Today, Monday May 13, is National Women’s Checkup Day as part of National Women’s Health Week. Beginning with Mother’s Day, May 12, through Saturday, May 18, the US Department of Health and Human Services has coordinated efforts across the nation to bring awareness to health issues effecting women.
The Office on Women’s Health at the US Department of Health and Human Services has worked across the nation to bring together government, business, communities, health organizations, and other groups to promote the significance of women’s health. They want women to be empowered to prioritize their health and encourages them to take the steps to improve both their mental and physical health. Additionally, they urge women to focus on preventative measures and think about future health risks.
This is the 14th annual National Women’s Health Week, with Monday, May 13, 2013, marking the 11th annual National Women’s Checkup Day.
National Women’s Checkup Day is a concerted effort intended to drive women to make appointments with their physician for the early detection of various conditions such as diabetes, sexually transmitted diseases, cancer, heart disease, and other illnesses. When participating in a checkup, women should consider preventative screenings such as Pap tests and mammograms at this time.
The Affordable Care Act has changed the way insurance handles these types of screenings, now you can get them with no additional copay. Routine care can dramatically improve the risk of the disease or health condition if caught in time.
Besides going to the doctor, there are things a woman can do on her own to promote a healthy lifestyle:
- Stay active – losing just 10% of your body weight if you are overweight will make a tremendous difference in your health; your blood pressure will improve, the impact on your joints will lessen, your mental health will become healthier, you will feel better overall
- Eat healthy – cut out junk food; even if you cut out one trip a week to the fast-food franchises a week, your health will improve. Pack your lunch, not only will it help your pocket book, but you will know exactly what you are eating, you will notice an improvement in your waistline and the way you feel in general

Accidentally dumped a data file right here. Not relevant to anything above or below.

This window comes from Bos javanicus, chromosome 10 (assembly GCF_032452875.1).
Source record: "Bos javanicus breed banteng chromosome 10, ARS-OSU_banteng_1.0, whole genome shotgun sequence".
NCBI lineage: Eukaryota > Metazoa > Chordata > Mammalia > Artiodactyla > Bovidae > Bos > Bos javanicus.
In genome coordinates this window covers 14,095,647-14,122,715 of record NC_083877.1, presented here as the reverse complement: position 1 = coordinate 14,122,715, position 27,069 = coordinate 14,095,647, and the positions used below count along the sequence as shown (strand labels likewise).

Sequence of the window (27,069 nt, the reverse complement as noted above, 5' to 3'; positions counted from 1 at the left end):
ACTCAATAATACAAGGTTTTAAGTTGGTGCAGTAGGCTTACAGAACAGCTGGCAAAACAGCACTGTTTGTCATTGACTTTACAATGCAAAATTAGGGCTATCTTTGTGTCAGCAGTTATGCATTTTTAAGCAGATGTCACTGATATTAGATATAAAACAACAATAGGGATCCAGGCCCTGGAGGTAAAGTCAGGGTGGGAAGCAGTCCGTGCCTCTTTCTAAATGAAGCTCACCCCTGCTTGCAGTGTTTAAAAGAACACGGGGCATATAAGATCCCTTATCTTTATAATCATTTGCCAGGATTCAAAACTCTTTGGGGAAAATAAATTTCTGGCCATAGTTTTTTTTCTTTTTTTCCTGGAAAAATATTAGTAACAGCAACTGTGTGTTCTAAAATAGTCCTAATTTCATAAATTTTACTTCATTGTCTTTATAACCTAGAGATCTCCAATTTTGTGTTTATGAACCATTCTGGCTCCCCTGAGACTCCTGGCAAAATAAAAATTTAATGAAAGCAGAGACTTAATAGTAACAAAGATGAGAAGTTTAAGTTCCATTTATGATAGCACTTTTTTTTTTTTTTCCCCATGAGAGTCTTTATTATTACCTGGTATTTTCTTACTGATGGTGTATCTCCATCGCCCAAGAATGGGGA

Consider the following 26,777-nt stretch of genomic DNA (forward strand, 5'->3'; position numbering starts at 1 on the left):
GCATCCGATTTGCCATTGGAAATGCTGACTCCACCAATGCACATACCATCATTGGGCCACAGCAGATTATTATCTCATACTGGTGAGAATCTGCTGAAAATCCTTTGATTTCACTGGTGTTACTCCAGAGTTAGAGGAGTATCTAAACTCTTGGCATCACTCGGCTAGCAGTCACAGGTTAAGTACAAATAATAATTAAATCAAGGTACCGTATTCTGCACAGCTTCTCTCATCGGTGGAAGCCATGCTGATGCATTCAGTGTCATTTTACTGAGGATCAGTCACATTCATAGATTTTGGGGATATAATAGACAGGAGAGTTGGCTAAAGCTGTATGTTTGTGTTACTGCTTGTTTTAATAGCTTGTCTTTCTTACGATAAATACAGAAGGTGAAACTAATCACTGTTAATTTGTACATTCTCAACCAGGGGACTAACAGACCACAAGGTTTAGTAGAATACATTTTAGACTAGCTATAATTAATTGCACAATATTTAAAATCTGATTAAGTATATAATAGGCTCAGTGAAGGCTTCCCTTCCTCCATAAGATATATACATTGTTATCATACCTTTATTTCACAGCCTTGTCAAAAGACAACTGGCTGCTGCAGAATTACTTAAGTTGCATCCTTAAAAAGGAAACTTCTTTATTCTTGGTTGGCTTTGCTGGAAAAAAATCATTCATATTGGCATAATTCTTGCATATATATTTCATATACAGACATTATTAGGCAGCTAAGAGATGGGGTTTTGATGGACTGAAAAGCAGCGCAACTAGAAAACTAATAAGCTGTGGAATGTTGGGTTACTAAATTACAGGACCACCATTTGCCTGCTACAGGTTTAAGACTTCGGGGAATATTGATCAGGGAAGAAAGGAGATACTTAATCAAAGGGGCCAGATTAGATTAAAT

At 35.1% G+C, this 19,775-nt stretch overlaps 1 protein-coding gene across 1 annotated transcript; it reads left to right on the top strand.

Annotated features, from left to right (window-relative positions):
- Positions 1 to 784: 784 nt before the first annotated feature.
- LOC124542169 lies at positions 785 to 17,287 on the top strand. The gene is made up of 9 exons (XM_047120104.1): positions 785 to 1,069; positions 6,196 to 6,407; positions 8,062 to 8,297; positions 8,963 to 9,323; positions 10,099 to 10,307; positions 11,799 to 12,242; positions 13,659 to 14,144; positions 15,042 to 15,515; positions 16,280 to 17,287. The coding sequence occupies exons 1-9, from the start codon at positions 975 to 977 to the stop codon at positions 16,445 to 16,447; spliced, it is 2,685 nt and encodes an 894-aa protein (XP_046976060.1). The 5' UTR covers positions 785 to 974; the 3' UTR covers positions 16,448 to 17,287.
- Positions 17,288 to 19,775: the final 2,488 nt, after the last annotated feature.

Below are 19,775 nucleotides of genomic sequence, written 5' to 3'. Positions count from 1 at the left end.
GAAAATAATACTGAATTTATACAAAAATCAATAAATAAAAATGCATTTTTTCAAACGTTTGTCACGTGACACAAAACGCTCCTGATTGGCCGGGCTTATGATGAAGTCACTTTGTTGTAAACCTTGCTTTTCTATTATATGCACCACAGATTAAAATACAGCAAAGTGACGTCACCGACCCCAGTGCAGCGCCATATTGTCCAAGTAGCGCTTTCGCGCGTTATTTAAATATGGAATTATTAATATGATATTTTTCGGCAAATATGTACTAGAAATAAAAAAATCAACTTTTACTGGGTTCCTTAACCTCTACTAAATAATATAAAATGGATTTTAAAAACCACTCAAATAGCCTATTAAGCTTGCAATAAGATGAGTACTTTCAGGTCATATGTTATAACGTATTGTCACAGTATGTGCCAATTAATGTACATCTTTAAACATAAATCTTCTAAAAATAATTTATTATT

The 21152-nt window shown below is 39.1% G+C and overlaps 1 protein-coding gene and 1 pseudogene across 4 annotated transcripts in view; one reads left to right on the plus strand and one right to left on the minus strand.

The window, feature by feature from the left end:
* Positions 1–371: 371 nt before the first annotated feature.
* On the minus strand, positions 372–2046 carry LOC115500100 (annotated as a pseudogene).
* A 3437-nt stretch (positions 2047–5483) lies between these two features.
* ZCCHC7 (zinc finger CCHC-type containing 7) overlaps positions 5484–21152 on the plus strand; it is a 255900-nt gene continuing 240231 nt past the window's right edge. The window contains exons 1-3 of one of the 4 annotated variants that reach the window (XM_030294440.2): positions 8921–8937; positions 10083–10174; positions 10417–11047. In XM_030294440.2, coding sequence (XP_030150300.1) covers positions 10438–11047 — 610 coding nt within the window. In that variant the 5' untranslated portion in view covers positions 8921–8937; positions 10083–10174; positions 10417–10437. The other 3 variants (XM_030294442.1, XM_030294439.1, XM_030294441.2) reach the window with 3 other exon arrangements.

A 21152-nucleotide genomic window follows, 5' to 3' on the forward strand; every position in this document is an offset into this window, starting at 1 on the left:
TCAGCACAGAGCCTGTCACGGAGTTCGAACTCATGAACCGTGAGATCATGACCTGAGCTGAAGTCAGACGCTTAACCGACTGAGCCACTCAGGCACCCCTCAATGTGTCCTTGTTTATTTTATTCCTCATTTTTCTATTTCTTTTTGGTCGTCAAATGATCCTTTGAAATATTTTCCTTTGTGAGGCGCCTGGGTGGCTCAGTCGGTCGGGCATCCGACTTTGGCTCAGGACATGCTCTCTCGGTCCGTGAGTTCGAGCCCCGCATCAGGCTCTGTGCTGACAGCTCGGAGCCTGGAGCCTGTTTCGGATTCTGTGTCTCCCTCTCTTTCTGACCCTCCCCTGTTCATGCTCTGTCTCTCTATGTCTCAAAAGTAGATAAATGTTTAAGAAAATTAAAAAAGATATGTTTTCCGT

- Mental health – take time for yourself, it does not mean you are “selfish”; think about what they tell you every time you fly and the flight attendants give their spiel about the oxygen masks, you must put your own mask on before you can help your child. It seems like a crazy idea initially because you want to help your child first, as a mother it is your nature, but until you have oxygen (life), you cannot help anybody else. So, take care of yourself, nurture yourself, and make certain you have what you need so you are there to take care of your loved ones.
- Avoid unhealthy behaviors – Smoking, drinking to excess, texting while driving (and other distracting behaviors – putting on makeup, eating), avoiding wearing a seatbelt, drinking and driving, participating in risky sexual behaviors
- Avoid (or get out of) unhealthy relationships – Learn where to turn to if you are in a physically or mentally abusive relationship
Events for National Women’s Health Week, including free screenings, are scheduled all across the nation, to learn more about events in your local area go to womenshealth.gov and click on “Find Events in Your Area”.
By Dawn Cranfield
Senior Correspondent/Product Specialist